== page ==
Dear Minister Casey…

Dear Minister Casey,

It’s me, Charlene, again.  I know, I know, you are really busy right now with the whole Teacher’s Strike thing… you don’t really have time to read and respond to another one of my letters.  But I do have a few more things to say since the last time I wrote, and it seems that now might be a good time to say them, as you are scratching your head trying to figure out how the teacher’s contract negotiations went sideways.

I don’t know how much experience you, your department staff, your policy researchers, or the fancy consultants you hire, have with neurodivergent individuals, so I ask you to indulge me a little while I run down some of the key issues that the “experts” I know are talking about. The experts I am referring to, of course, are the parents and neurodivergent individuals themselves… the ones you never seem to listen to, despite the fact that they often offer free advice and expertise.

  1. The Physical Environment – One of the things about neurodivergent students is that they have different sensory filters.  That is, they see, hear, smell, taste and feel things differently.  For some, these issues are Hyper – they see, hear, smell, taste and feel things too intensely; and for some they are Hypo- they don’t see, hear, smell. taste or feel things enough. Flourescent lights, loud noises, over-crowded halls, concrete floors, uncomfortable chairs, fire alarms, air filtration, other students voices… these are all characteristics of the traditional public school which can actually send some neurodivergent students into “meltdown”.  Where some teachers and school staff are scratching their head saying, “I have no idea what set him off” not noticing that the light was flickering ever so slightly, or the air conditioning was humming in a way that set off a neurological storm in a student’s head.  My youngest is a bit of an emapth, absorbing all the emotional energy in the room as well as being hypersensitive to environmental triggers… so even the unseen tension and frustration of those around him an set him off.
  2. The Learning Centre – The Learning Centre tried to compensate for the issues noted above.  While it may have been working when there were only 5 or 6 neurodivergent students per school, we are now facing diagnosis numbers that have more than tripled in most schools.  The whole concept of the Learning Centre was to provide special needs students with the individualized curriculum and quiet space they require to learn.  However, today, where there are upwards of 30 students per school who require such a specialized environment, all with their own bundles of issues, it is not working anymore.  For example, my oldest, who is somewhat autistic savant and quite brilliant when it comes to memorizing things and calculating numbers, came home on his first day of high school with a dot-to-dot.  When I asked the Learning Centre teacher why he was doing work designed for a Preschooler, she told me that there were 28 children in her Learning Centre, and that they were all at different levels, so he was doing work at a level consistent with them.  Another example is with my youngest, who can be loud and unruly, where his, turrets-like vocalizations can disrupt and have negative impacts on the students in his Learning Centre who are sensitive to loud noises.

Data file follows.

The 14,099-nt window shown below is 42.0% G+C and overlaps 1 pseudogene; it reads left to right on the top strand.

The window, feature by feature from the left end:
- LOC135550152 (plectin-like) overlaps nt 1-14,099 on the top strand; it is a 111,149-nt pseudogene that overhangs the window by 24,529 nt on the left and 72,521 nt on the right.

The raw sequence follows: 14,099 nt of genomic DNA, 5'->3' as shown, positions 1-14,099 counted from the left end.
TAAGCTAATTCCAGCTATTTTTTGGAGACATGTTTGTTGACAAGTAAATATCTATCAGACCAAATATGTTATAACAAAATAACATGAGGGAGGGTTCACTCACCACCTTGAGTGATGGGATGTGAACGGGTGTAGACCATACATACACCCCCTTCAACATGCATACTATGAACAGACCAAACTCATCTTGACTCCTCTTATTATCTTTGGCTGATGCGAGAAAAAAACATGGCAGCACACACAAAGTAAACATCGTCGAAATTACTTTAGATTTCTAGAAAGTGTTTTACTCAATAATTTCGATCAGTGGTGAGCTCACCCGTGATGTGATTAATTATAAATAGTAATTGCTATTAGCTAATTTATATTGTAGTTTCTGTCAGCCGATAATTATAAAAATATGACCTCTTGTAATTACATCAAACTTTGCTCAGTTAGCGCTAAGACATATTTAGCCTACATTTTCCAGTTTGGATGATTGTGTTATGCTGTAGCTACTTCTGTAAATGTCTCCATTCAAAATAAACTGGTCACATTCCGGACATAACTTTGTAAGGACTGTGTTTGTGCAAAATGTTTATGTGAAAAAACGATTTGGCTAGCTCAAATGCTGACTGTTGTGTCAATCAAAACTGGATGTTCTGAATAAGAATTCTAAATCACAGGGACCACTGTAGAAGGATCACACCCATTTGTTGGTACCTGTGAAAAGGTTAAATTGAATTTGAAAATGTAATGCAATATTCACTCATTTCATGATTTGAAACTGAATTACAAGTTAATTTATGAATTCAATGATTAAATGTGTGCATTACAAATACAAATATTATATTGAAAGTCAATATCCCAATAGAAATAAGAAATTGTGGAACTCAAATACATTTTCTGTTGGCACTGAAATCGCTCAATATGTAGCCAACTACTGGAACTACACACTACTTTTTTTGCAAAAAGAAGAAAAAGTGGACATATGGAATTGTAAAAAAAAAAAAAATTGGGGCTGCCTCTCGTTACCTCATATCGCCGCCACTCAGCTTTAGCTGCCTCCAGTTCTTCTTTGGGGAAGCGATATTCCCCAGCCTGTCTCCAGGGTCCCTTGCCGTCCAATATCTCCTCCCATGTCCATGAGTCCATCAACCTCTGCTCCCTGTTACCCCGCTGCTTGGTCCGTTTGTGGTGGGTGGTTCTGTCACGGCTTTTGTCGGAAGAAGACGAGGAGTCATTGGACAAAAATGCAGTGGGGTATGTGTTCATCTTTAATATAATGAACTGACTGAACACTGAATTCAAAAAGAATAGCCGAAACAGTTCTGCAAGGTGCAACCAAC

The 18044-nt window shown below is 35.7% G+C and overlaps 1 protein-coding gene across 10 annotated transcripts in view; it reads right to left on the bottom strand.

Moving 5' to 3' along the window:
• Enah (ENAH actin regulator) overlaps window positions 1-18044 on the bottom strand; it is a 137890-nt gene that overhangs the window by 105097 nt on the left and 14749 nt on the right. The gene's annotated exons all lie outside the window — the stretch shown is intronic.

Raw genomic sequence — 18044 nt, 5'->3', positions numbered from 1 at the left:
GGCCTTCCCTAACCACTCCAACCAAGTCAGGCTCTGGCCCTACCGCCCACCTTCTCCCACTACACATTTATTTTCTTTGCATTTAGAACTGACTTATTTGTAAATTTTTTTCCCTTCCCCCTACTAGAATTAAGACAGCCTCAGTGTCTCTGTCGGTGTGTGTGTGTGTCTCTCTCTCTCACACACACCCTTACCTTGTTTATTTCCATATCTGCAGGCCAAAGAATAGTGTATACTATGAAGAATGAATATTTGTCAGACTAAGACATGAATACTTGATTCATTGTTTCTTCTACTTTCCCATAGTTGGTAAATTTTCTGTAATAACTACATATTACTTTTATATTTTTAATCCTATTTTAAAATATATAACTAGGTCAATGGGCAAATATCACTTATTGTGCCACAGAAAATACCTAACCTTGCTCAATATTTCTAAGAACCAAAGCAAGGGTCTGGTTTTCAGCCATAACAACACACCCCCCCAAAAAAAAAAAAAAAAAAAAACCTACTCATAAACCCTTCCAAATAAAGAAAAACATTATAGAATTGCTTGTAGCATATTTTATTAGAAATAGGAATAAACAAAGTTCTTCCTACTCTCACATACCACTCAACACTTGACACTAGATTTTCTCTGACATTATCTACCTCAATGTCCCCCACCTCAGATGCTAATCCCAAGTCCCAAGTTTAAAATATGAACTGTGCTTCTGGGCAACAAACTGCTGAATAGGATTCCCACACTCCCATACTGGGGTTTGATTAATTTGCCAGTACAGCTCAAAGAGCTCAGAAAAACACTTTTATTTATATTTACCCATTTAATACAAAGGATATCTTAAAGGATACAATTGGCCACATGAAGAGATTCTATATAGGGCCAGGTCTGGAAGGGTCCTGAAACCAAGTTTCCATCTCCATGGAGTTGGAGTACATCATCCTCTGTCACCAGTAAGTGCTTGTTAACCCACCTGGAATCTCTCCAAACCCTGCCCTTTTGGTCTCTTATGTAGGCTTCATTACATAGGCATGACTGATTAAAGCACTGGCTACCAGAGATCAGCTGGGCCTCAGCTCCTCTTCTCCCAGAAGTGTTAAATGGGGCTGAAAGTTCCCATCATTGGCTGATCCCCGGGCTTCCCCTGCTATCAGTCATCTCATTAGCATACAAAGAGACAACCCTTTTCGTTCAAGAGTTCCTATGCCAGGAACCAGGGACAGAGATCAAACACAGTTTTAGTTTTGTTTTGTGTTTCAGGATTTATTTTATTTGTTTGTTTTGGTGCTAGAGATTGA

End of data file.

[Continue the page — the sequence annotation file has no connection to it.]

3. Actual Education – One of the primary functions of the education system is to prepare young people for the workforce; to provide them with skills and knowledge so that they can continue on their life journey after they leave the insulated walls of their community schools. But for neurodivergent students, their day at school is not about education, it is about behaviour management and busy work. They do colouring pages, and remain unchallenged intellectually because it is believed that they will never be able to get a job anyway… They are pushed through and graduate because they were able to make forced eye contact and write their names on a piece of paper.  At least you allow them to stay in the school system after they graduate until they turn 21, because you know that there is not much hope for them outside the school walls…